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On This Day: Teddy Roosevelt’s Rough Riders Storm San Juan Hill, Cuba

Last updated: February 15, 2023

On July 1, 1898, Lt. Col. Theodore Roosevelt led his “Rough Riders” up the San Juan Heights against heavy artillery fire to help end the Spanish-American War.

The Battle of San Juan Hill

In the afternoon of July 1, 1898, in the midst of the Spanish-American War, American forces with orders to take Santiago, Cuba, found themselves in a difficult position. The U.S. forces were supposed to take El Carney and then San Juan Hill, but, according to, they were unable to secure El Carney, and as the troops advanced toward San Juan Hill enemy gunfire rained down upon them.

Richard Harding Davis, whose reporting of America’s Santiago campaign served to popularize the war, describes the Battle of San Juan Hill in detail. Excerpted from his 1905 “Notes of a War Correspondent,” Davis gives a firsthand account of the days leading up to the battle and the battle itself.

He notes that many troops stuck in the midst of gunfire were unable to advance until given futher orders, meanwhile they sat within close range of enemy guns and were killed and wounded as they waited. Retreat was difficult or impossible because of the narrow pathways they had used to advance.

Although Theodore Roosevelt and the Rough Riders are remembered in history as bravely pushing through and charging up Kettle Hill to secure it, PBS points out that Roosevelt was not alone in the Battle of San Juan Hill, and that Brig. Gen. Jacob Ford Kent, Gen. Samuel S. Sumner, John Coulter Bates and Gen.l Henry W. Lawton also played important roles in securing San Juan Hill and Kettle Hill.

A July 4, 1898, New York Times article analyzes the maneuvers and outcome of the July 1 battles for Santiago, and discusses the bravery of the soldiers “who never before had been in a general engagement where they had to face a furious artillery.”

This battle, the bloodiest of the Spanish-American War, caused the Spanish to try to leave Santiago Bay just days later, but U.S. forces destroyed all of their ships, according to the Library of Congress. The victory at the Battle of San Juan Hill led directly to the surrender of Santiago on July 17, a crucial victory preceding the end of hostilities in August. Furthermore, it launched the career of Theodore Roosevelt and popularized the Rough Riders.

Background: The Spanish-American War

The Spanish-American War was a result of Cuba’s struggle for independance from Spain, which had begun in 1885. Riots in Havana in 1898 prompted the United States to send the USS Maine into port, which was destroyed a month later, on Feb. 15, in a still-disputed explosion.

According to Encyclopedia Britannica, the United States demanded that the Spanish withdraw from Cuba, but instead Spain declared war on the United States on April 24, 1898. Fighting continued through August; the Treaty of Paris was signed on Dec. 10, 1898, and through it the United States gained control of Puerto Rico, the Philippines and Guam, and Cuba gained its independence.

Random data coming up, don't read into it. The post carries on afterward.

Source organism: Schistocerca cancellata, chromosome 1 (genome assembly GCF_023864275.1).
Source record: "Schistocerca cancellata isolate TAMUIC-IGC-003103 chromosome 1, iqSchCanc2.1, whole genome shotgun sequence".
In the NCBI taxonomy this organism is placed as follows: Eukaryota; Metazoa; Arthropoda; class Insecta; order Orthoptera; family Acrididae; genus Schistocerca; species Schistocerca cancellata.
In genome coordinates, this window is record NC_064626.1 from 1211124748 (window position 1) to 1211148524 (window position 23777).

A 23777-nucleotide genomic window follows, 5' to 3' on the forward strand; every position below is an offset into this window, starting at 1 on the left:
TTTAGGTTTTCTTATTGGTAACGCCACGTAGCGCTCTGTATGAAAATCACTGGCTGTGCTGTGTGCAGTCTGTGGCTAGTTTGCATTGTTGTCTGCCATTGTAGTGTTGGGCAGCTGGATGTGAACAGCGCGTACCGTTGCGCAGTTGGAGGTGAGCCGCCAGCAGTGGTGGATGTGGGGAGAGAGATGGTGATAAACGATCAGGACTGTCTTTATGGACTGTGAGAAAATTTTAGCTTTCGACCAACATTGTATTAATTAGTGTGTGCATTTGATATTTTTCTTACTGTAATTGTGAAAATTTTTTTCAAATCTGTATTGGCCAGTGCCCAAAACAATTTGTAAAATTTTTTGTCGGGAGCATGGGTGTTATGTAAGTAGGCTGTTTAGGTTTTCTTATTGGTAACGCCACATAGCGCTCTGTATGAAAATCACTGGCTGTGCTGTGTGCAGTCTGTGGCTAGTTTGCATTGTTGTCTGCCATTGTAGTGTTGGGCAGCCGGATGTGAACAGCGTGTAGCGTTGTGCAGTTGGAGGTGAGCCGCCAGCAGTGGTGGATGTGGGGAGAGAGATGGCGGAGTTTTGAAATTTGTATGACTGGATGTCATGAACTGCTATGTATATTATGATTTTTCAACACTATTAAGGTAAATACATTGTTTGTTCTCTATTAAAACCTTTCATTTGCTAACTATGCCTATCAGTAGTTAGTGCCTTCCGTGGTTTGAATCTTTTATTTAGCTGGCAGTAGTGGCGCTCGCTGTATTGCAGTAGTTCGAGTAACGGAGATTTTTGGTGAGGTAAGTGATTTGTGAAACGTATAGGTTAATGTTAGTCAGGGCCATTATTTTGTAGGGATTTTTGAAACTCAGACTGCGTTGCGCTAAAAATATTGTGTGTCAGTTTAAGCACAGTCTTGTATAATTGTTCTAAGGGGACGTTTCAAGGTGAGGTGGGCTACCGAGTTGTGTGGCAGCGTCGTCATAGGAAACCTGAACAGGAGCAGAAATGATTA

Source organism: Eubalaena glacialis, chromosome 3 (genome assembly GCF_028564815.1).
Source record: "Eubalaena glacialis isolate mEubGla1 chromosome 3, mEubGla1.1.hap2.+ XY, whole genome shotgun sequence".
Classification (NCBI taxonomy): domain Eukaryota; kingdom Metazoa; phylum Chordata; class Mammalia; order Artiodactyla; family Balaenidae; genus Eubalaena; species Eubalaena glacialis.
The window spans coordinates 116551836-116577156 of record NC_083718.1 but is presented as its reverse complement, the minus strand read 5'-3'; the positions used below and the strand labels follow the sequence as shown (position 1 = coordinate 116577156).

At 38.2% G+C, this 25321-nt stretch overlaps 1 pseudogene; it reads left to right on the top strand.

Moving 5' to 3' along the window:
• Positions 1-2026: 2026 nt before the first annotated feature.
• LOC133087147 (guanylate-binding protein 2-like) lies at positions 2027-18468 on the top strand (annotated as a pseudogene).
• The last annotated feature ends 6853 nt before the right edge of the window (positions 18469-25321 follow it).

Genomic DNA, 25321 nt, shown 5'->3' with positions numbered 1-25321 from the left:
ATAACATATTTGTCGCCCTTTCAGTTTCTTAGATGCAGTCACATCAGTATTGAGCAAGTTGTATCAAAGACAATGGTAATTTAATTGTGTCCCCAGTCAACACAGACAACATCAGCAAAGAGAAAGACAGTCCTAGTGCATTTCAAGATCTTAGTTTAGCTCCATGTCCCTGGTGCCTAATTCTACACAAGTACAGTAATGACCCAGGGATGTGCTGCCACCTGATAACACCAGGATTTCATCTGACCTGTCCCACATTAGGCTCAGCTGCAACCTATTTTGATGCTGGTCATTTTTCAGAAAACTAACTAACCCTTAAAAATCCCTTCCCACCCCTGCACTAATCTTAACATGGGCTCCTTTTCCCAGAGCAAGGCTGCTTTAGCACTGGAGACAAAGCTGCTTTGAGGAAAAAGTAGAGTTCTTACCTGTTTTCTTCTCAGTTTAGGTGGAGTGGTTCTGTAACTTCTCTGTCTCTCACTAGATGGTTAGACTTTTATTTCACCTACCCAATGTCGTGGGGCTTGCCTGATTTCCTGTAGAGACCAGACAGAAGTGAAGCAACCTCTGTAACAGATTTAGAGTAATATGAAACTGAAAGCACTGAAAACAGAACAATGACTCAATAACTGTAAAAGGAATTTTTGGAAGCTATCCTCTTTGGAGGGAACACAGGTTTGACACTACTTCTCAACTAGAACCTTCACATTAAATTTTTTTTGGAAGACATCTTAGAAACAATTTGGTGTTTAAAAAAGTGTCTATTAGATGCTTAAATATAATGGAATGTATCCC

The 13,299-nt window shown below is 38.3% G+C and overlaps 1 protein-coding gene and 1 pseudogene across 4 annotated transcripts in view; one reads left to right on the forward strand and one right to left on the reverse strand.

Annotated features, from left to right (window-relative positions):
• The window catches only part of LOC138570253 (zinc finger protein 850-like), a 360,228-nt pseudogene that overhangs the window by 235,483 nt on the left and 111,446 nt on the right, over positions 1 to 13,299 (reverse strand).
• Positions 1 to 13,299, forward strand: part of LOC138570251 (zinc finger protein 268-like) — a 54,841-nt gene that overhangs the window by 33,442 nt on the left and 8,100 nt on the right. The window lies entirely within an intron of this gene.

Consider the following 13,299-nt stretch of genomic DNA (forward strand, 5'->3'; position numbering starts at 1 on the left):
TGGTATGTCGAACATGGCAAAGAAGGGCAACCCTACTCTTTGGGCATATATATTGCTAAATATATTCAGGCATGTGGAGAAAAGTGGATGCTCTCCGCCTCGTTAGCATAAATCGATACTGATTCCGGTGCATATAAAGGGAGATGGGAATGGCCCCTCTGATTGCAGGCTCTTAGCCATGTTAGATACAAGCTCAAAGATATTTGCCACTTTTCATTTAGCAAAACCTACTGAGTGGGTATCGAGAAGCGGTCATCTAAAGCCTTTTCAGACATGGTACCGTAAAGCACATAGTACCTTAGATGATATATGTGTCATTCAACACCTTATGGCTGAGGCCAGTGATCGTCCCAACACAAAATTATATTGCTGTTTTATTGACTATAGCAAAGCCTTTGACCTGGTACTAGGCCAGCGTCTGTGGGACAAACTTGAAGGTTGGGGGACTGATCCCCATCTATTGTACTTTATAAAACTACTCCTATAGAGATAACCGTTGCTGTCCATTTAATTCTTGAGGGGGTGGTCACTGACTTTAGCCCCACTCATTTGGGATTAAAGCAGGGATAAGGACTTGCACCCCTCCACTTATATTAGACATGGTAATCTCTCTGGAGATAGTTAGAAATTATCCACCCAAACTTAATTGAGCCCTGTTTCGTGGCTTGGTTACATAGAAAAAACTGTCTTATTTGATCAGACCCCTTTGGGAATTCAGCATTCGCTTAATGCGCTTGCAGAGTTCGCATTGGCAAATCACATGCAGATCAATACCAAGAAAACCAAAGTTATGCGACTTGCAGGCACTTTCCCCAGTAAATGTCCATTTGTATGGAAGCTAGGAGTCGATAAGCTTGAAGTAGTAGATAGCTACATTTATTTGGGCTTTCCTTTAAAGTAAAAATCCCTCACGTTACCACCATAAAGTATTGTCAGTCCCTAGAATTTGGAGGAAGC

Key Players: Theodore Roosevelt and the Rough Riders

Sources in This Story

  • This Day in History 1898: The Battle of San Juan Hill
  • PBS: Reporting America at War: Richard Harding Davis: The Battle of San Juan Hill
  • PBS: Crucible of Empire: The Spanish-American War Timeline
  • Library of Congress: Chronology of the Spanish-American War
  • The New York Times: Praising Our Fighters
  • Encyclopedia Britannica: Spanish-American War
  • findingDulcinea: Presidential Profiles: Theodore “Teddy” Roosevelt
  • The Theodore Roosevelt Association: Biography
  • The Spanish American War Centennial Website: A Brief History of the st United States Volunteer Cavalry (“Rough Riders”)

Theodore Roosevelt, born Aug. 27, 1858, was a man of many accomplishments. He helped to raise the 1st Volunteer Cavalry Regiment, of which he would be lieutenant colonel. The regiment, dubbed “The Rough Riders,” comprised an unusual mix of cowboys, Native Americans, friends from Manhattan, ranchers, African-Americans, speculators and Harvard classmates.

In Roosevelt’s bestselling 1899 book “The Rough Riders,” he writes in great detail about the group from its inception to the victorious return from Cuba, complete with exhaustive accounts of maneuvers and battles, day-to-day minutiae, and many descriptive passages about the individuals he chose to fight with.

In 1901, at age 42, he became the youngest president in history when he was sworn in after President William McKinley was assassinated. As president, Roosevelt is remembered for promoting conservation, placing the United States firmly in international affairs and starting construction of the Panama Canal, according to the Theodore Roosevelt Association. He is also famous for being a a big-game hunter, a hobby that inspired the stuffed animal that bears his name.

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